Saturday, May 21, 2005

The forgotten epidemic

Update: It seems The Birmingham News' story was meant for the Sunday paper but inadvertently and temporarily was posted online a day early. I've fixed the links accordingly.

Research indicates that up to 10 million people worldwide may die in the next 20 years from cancer caused by exposure to asbestos. The Birmingham News today puts a human face on some of the thousands of Alabamians, mostly blue-collar workers, who have died and are dying from mesothelioma, a brutal form of cancer that's especially tough to treat with chemotherapy, and other asbestos-related diseases.

Congress is considering legislation that would establish an asbestos victim's compensation fund, similar to the system set up to pay family members of those killed in the 9/11 attacks, in exchange for ending asbestos-related lawsuits. President Bush's callous reference to "frivolous asbestos claims" while touting the measure during this year's State of the Union address would lead one to believe the bill is rather business-friendly.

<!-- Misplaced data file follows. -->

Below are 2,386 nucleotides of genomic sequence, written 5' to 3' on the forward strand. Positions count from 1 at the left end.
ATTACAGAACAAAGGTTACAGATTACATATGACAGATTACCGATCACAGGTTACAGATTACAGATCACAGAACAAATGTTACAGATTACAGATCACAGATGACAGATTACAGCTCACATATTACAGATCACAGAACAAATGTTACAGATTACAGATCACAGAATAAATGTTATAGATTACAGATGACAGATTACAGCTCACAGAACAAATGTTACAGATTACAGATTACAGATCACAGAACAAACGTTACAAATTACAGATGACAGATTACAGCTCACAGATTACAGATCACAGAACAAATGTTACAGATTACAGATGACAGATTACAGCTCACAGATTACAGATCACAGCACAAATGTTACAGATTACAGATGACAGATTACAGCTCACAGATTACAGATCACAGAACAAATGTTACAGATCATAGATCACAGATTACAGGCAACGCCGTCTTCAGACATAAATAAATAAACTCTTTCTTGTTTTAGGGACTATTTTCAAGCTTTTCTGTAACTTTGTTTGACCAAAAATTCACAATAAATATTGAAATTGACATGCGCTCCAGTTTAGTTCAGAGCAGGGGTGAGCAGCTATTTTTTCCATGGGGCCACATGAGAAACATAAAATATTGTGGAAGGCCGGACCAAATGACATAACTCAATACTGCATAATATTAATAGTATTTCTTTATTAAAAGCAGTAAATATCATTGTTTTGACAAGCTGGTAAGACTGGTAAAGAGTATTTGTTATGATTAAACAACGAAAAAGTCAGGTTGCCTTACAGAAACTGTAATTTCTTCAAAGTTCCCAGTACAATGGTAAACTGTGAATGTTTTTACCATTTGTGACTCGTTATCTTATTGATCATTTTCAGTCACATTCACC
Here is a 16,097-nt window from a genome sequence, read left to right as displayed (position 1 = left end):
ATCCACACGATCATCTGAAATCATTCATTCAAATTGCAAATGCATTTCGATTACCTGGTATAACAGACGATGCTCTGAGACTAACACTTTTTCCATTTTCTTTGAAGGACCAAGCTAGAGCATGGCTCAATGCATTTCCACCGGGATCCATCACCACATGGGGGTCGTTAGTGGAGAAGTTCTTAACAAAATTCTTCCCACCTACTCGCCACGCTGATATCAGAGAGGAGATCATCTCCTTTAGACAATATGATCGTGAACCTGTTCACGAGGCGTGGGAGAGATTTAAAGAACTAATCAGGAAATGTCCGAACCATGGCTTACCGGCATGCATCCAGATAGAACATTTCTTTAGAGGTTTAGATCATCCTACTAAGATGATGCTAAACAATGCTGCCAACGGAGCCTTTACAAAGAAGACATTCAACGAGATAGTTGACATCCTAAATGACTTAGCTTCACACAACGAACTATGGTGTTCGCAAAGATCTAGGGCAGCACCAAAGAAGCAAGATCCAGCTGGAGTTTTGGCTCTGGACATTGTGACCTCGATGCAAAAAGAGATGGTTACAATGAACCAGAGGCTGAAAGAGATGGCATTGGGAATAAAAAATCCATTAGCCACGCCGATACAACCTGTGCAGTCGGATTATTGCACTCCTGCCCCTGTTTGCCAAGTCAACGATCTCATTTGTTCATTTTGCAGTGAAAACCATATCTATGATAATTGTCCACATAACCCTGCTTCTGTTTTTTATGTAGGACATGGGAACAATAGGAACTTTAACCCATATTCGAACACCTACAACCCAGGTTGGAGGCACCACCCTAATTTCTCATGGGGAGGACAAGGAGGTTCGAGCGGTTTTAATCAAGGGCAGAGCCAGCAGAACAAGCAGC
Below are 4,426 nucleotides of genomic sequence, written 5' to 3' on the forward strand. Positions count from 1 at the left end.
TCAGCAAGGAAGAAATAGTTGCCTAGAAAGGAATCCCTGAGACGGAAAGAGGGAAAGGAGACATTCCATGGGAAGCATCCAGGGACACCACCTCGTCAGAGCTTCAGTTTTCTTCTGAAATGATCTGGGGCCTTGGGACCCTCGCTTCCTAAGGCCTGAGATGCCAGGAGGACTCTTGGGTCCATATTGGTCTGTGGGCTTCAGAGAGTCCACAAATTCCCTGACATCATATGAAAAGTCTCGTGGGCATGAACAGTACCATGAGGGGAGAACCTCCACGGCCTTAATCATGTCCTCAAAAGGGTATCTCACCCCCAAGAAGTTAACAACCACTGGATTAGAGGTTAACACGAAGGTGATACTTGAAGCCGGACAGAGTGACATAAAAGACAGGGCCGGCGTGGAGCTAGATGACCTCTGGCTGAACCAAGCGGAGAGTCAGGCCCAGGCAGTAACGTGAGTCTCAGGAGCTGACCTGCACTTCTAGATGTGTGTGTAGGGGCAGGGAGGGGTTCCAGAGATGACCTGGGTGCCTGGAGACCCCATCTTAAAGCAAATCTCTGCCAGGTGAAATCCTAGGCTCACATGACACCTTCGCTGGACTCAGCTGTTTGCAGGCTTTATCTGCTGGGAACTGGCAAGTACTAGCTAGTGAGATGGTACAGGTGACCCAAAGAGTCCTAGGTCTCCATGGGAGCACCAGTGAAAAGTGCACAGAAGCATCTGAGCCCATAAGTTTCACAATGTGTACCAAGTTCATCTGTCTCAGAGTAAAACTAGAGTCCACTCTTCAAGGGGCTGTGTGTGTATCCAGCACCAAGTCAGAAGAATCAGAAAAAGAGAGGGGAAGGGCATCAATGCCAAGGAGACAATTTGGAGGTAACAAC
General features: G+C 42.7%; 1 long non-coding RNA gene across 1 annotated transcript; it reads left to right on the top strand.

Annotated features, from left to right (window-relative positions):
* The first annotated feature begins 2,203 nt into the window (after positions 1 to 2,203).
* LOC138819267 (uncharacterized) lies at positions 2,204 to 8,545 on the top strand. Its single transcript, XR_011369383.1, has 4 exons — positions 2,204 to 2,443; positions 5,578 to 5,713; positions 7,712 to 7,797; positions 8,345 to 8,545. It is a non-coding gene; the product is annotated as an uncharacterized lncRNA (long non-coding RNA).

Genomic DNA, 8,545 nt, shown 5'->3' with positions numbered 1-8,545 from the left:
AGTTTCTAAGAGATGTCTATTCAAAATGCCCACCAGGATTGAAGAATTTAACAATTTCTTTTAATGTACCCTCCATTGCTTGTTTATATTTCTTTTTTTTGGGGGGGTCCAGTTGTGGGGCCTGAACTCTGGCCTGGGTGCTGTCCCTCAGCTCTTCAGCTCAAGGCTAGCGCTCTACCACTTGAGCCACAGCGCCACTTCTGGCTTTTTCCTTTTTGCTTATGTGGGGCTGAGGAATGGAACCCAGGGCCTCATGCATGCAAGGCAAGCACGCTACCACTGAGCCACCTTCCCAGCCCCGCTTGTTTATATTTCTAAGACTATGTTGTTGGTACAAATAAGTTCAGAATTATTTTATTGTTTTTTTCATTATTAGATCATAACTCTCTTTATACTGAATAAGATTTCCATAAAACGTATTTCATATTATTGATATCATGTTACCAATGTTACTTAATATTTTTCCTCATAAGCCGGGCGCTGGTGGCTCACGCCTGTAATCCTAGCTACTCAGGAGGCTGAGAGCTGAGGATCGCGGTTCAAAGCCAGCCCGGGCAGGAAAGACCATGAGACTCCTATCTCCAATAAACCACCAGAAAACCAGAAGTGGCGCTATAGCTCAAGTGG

One myth to dispense with right away is that corporations had no indication that asbestos was bad for you until the last few decades. Centuries ago, ancient Greeks and Romans noted lung problems in people who worked with asbestos.


Blogger Susan of LocalTint said...

"President Bush's callous reference to 'frivolous asbestos claims'... would lead one to believe the bill is rather business-friendly."Good eye.

Sounds like an issue similar to black lung, which my maternal grandfather, a miner, died of.

Fortunately, miners stricken with Black Lung had the UMWA working for them. I don't know if one particular union is going to bat for mesothelioma sufferers or not, but I hope they're able to obtain some compensation.

2:19 PM  

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